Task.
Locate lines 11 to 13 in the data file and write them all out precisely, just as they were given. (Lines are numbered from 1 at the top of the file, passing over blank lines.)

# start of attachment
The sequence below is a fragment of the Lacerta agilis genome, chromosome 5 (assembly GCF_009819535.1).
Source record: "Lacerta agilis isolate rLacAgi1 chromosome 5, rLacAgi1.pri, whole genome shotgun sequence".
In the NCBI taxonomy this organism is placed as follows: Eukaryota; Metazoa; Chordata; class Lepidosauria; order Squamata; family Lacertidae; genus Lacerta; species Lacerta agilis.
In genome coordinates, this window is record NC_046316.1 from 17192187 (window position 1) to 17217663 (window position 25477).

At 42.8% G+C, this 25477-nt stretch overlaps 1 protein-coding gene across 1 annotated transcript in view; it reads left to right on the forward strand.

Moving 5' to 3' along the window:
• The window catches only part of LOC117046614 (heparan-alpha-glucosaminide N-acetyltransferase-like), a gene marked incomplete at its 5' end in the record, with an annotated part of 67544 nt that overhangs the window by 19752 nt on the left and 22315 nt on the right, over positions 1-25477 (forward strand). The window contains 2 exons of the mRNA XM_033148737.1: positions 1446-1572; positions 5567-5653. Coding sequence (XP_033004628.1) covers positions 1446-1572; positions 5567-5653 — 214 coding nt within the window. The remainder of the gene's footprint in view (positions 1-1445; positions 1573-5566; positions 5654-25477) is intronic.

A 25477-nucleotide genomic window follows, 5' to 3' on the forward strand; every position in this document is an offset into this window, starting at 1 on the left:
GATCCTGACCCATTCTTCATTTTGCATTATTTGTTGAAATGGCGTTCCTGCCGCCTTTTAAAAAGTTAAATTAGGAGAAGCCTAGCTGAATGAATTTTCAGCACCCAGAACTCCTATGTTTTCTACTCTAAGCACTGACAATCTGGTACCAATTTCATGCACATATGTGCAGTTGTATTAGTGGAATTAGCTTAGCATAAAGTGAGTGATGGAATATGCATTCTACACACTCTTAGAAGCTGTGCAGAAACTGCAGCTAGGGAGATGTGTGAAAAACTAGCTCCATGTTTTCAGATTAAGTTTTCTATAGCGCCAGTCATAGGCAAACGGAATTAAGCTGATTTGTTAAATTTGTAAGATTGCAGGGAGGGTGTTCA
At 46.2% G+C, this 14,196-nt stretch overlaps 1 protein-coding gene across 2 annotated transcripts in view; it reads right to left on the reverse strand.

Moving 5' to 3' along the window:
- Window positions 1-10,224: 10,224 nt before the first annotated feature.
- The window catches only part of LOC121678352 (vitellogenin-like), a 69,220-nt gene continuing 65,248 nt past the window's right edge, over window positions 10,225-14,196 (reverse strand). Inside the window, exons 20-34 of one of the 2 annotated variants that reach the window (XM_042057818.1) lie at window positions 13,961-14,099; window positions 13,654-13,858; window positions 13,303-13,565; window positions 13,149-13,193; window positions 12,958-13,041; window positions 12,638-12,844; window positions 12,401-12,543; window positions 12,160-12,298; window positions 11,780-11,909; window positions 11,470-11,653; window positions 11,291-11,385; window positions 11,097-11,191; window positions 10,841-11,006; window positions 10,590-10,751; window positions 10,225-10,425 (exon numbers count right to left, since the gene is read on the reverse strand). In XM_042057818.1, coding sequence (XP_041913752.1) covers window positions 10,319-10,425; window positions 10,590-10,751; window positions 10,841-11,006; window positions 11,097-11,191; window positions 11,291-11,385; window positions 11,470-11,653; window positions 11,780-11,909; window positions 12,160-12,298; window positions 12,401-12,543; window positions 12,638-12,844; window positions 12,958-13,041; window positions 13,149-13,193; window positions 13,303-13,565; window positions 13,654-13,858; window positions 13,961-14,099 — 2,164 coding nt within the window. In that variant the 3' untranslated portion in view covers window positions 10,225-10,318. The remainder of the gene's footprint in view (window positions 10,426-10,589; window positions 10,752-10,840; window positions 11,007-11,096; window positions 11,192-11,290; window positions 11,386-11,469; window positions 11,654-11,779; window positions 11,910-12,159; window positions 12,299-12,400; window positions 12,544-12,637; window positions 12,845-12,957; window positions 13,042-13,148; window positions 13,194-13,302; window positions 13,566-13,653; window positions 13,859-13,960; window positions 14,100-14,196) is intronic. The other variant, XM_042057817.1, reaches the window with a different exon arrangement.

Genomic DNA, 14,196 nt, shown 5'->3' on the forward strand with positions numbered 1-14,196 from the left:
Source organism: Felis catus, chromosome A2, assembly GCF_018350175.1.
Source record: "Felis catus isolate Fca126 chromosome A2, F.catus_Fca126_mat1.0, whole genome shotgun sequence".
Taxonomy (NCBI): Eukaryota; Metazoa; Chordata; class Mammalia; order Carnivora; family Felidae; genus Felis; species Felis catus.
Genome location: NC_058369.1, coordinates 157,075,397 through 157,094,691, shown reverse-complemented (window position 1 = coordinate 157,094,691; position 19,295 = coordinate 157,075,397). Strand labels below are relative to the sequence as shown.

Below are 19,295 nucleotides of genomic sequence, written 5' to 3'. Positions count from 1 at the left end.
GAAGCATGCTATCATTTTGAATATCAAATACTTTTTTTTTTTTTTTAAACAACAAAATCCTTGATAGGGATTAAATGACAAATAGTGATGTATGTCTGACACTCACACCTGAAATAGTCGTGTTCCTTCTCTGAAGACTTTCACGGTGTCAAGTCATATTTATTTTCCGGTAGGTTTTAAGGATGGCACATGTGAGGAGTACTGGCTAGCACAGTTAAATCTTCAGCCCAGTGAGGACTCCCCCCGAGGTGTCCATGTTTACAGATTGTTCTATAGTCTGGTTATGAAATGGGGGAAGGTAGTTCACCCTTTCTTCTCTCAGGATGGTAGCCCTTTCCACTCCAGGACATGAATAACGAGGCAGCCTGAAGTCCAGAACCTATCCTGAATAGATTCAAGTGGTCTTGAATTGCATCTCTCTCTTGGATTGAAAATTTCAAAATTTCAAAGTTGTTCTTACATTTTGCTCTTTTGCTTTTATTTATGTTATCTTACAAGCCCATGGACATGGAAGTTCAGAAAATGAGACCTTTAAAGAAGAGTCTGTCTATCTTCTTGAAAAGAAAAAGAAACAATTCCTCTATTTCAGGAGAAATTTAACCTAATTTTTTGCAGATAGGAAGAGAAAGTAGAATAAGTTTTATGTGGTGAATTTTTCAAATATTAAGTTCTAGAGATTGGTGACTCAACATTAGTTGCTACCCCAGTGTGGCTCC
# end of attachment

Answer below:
Moving 5' to 3' along the window:
- Window positions 1-10,224: 10,224 nt before the first annotated feature.
- The window catches only part of LOC121678352 (vitellogenin-like), a 69,220-nt gene continuing 65,248 nt past the window's right edge, over window positions 10,225-14,196 (reverse strand). Inside the window, exons 20-34 of one of the 2 annotated variants that reach the window (XM_042057818.1) lie at window positions 13,961-14,099; window positions 13,654-13,858; window positions 13,303-13,565; window positions 13,149-13,193; window positions 12,958-13,041; window positions 12,638-12,844; window positions 12,401-12,543; window positions 12,160-12,298; window positions 11,780-11,909; window positions 11,470-11,653; window positions 11,291-11,385; window positions 11,097-11,191; window positions 10,841-11,006; window positions 10,590-10,751; window positions 10,225-10,425 (exon numbers count right to left, since the gene is read on the reverse strand). In XM_042057818.1, coding sequence (XP_041913752.1) covers window positions 10,319-10,425; window positions 10,590-10,751; window positions 10,841-11,006; window positions 11,097-11,191; window positions 11,291-11,385; window positions 11,470-11,653; window positions 11,780-11,909; window positions 12,160-12,298; window positions 12,401-12,543; window positions 12,638-12,844; window positions 12,958-13,041; window positions 13,149-13,193; window positions 13,303-13,565; window positions 13,654-13,858; window positions 13,961-14,099 — 2,164 coding nt within the window. In that variant the 3' untranslated portion in view covers window positions 10,225-10,318. The remainder of the gene's footprint in view (window positions 10,426-10,589; window positions 10,752-10,840; window positions 11,007-11,096; window positions 11,192-11,290; window positions 11,386-11,469; window positions 11,654-11,779; window positions 11,910-12,159; window positions 12,299-12,400; window positions 12,544-12,637; window positions 12,845-12,957; window positions 13,042-13,148; window positions 13,194-13,302; window positions 13,566-13,653; window positions 13,859-13,960; window positions 14,100-14,196) is intronic. The other variant, XM_042057817.1, reaches the window with a different exon arrangement.